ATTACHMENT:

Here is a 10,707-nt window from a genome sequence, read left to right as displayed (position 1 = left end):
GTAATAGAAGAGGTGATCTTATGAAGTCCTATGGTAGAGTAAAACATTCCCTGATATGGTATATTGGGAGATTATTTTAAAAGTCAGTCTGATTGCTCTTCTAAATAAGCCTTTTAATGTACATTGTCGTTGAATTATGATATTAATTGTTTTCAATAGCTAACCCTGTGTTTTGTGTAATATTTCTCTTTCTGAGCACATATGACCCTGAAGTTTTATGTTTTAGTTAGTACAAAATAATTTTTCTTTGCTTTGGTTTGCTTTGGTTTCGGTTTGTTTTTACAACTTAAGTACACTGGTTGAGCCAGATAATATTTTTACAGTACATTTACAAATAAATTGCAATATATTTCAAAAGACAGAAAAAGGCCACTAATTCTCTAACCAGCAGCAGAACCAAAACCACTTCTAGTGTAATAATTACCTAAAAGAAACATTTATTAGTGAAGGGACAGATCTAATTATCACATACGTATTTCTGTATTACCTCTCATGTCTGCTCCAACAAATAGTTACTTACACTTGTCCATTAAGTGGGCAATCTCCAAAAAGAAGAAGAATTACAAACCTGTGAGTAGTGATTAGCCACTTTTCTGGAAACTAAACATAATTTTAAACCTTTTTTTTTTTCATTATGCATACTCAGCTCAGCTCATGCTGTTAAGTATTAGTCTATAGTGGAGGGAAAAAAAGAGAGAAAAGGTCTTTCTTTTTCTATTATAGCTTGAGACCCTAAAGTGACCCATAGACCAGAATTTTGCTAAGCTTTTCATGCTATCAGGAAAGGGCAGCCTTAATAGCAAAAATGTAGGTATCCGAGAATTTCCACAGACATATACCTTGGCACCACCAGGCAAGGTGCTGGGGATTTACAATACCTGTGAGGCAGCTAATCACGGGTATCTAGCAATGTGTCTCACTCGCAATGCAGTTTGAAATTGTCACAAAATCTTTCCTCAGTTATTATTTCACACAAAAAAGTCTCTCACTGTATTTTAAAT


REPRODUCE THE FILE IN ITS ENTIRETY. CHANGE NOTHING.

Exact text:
Here is a 10,707-nt window from a genome sequence, read left to right as displayed (position 1 = left end):
GTAATAGAAGAGGTGATCTTATGAAGTCCTATGGTAGAGTAAAACATTCCCTGATATGGTATATTGGGAGATTATTTTAAAAGTCAGTCTGATTGCTCTTCTAAATAAGCCTTTTAATGTACATTGTCGTTGAATTATGATATTAATTGTTTTCAATAGCTAACCCTGTGTTTTGTGTAATATTTCTCTTTCTGAGCACATATGACCCTGAAGTTTTATGTTTTAGTTAGTACAAAATAATTTTTCTTTGCTTTGGTTTGCTTTGGTTTCGGTTTGTTTTTACAACTTAAGTACACTGGTTGAGCCAGATAATATTTTTACAGTACATTTACAAATAAATTGCAATATATTTCAAAAGACAGAAAAAGGCCACTAATTCTCTAACCAGCAGCAGAACCAAAACCACTTCTAGTGTAATAATTACCTAAAAGAAACATTTATTAGTGAAGGGACAGATCTAATTATCACATACGTATTTCTGTATTACCTCTCATGTCTGCTCCAACAAATAGTTACTTACACTTGTCCATTAAGTGGGCAATCTCCAAAAAGAAGAAGAATTACAAACCTGTGAGTAGTGATTAGCCACTTTTCTGGAAACTAAACATAATTTTAAACCTTTTTTTTTTTCATTATGCATACTCAGCTCAGCTCATGCTGTTAAGTATTAGTCTATAGTGGAGGGAAAAAAAGAGAGAAAAGGTCTTTCTTTTTCTATTATAGCTTGAGACCCTAAAGTGACCCATAGACCAGAATTTTGCTAAGCTTTTCATGCTATCAGGAAAGGGCAGCCTTAATAGCAAAAATGTAGGTATCCGAGAATTTCCACAGACATATACCTTGGCACCACCAGGCAAGGTGCTGGGGATTTACAATACCTGTGAGGCAGCTAATCACGGGTATCTAGCAATGTGTCTCACTCGCAATGCAGTTTGAAATTGTCACAAAATCTTTCCTCAGTTATTATTTCACACAAAAAAGTCTCTCACTGTATTTTAAAT